Bike-Sharing Systems (BSS) are a type of mobility service that provides users with access to bicycles for short periods of time. They are a convenient and green alternative to private car use. The services are primarily operated by city governments, non-profit organizations, or community-based organizations.
Although there is a variety of bike-sharing systems in use across the world, most share some common goals. These include reducing traffic congestion, promoting a healthier lifestyle, and enabling greener growth in urban environments. In order to ensure that bike-sharing systems are sustainable, operators need to invest in infrastructure, maintenance, and innovation. However, there is a lack of conceptual research that examines the planning and design aspects of BSS.
This article provides an overview of key system metrics and proposes a generic framework for integrated planning and evaluation of BSSs. It also analyzes 38 BSSs in order to assess the operational, spatial, and temporal characteristics of their use. Ultimately, the authors categorize the systems into four different categories: docked, dockless, automated, and mixed.
Docked bike-sharing systems are typically based on a smartphone application that allows users to locate, unlock, and ride the bike to a nearby station. However, the system also relies on an embedded GPS on each bike. As a result, there is no need for the bike to be permanently fixed at a station. For example, Velib’, a popular BSS in Paris, offers a mixture of docked and dockless bikes.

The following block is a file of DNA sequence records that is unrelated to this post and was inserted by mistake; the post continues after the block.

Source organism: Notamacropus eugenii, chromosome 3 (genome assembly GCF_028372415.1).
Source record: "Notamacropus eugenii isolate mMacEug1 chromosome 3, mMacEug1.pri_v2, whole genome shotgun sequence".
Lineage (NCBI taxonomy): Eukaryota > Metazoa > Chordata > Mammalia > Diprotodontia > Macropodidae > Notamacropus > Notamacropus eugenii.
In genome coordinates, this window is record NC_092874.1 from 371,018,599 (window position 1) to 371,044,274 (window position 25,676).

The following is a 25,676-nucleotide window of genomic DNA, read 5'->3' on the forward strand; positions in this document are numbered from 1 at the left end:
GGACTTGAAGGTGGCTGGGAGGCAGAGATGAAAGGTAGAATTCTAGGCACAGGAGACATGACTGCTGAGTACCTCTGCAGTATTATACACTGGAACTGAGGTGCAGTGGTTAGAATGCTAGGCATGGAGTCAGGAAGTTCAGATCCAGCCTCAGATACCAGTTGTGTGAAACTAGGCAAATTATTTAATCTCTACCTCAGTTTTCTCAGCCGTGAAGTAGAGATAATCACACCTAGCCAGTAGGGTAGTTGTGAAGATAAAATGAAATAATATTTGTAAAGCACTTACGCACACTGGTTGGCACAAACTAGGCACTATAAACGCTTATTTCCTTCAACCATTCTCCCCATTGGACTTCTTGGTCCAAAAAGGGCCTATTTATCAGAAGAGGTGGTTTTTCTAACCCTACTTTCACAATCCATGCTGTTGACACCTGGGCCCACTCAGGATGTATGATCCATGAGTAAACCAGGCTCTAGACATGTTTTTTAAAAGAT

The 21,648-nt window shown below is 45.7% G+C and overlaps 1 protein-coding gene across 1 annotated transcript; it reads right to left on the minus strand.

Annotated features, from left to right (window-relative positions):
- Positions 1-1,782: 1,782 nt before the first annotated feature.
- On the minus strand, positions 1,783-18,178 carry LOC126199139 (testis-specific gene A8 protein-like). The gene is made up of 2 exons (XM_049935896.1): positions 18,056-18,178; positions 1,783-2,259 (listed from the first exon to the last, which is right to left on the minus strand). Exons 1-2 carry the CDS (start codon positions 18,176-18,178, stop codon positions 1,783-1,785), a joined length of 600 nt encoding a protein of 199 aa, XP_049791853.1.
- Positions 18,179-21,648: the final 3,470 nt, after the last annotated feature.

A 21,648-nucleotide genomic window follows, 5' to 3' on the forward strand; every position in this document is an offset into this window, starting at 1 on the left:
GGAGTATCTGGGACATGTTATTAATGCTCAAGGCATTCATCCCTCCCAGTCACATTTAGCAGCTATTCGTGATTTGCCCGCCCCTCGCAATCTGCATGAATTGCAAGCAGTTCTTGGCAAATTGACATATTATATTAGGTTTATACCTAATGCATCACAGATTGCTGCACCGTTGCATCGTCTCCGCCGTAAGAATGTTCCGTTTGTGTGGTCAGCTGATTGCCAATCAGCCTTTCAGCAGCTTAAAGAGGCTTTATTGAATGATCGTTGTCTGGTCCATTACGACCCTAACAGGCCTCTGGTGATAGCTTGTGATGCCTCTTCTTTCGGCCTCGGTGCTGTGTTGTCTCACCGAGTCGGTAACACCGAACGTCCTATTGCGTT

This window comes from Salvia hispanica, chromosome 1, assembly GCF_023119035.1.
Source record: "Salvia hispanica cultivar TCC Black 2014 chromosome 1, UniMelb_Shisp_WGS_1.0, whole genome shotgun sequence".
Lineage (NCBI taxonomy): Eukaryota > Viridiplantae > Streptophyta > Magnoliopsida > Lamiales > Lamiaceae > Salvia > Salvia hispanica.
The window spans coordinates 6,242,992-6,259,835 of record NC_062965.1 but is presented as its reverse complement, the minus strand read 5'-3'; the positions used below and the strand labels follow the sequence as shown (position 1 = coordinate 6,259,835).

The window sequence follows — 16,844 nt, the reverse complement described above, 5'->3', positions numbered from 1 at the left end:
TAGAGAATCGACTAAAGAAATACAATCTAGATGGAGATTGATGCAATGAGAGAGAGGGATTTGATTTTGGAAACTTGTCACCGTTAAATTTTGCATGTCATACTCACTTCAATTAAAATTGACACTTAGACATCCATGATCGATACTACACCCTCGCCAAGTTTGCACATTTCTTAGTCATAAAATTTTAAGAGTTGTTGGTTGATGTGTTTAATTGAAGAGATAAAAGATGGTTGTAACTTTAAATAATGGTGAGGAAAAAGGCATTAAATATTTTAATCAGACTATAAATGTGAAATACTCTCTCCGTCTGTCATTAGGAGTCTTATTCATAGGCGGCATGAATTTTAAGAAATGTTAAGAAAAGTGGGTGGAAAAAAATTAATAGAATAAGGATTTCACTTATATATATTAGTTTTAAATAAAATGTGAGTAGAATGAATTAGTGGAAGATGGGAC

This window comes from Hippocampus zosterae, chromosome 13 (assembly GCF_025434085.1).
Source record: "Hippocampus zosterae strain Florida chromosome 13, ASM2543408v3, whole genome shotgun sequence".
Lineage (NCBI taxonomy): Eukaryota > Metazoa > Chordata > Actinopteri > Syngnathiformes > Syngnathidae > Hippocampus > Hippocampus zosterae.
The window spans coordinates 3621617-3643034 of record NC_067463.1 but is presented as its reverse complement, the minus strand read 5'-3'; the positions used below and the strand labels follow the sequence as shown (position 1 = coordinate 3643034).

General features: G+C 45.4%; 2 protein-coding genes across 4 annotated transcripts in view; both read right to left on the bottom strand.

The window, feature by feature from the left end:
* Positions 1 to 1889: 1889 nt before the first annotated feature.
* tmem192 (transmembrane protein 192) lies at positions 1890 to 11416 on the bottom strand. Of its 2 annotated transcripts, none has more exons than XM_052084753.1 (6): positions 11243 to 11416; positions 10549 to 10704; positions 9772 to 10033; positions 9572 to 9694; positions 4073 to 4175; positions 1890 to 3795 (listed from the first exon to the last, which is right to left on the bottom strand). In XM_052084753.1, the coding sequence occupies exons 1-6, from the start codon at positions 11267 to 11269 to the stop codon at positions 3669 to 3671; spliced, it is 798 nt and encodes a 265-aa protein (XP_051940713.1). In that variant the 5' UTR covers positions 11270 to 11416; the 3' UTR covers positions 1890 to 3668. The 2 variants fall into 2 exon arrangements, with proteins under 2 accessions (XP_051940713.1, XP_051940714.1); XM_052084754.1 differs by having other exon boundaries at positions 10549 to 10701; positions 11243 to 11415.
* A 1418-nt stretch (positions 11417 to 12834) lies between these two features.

The second generation of coin-deposit shared bikes was introduced in Copenhagen in the 1990s. However, the system did not eliminate theft or vandalism, and there were numerous issues relating to the distribution of bicycles. Therefore, a new challenge for BSS operators was presented. Rather than limiting the number of bikes, the second generation of the program allowed for thousands of bikes to be distributed throughout the city. Additionally, it incorporated locking and refunding bicycles, as well as a membership program.
The third generation of BSS, such as the Hangzhou Public Bicycle in China, is driven by technological advancements. These systems utilize smart cards, advertising, and other features to provide users with access to bikes. A growing number of cities worldwide have followed in the footsteps of these programs.
The fourth generation of BSS, referred to as dockless systems, rely on internet-based technology and a smartphone application to locate and unlock the bike. Unlike traditional station-based bike-sharing systems, these services are often supported by venture capital funding. Moreover, they are generally 24/7 systems. There are also no fixed bicycle parking stations to worry about. Ultimately, the goal of the system is to give individuals the flexibility to ride a bike to any location they wish within a predetermined duration.
With the advent of the Internet, the bike sharing industry has grown rapidly. Currently, there are over 2,000 bike-sharing programs around the world. Many of these programs have been introduced in large cities, but there are also smaller, more specialized systems in smaller towns. Even in these areas, the challenges of planning and designing a shared cycling network remain.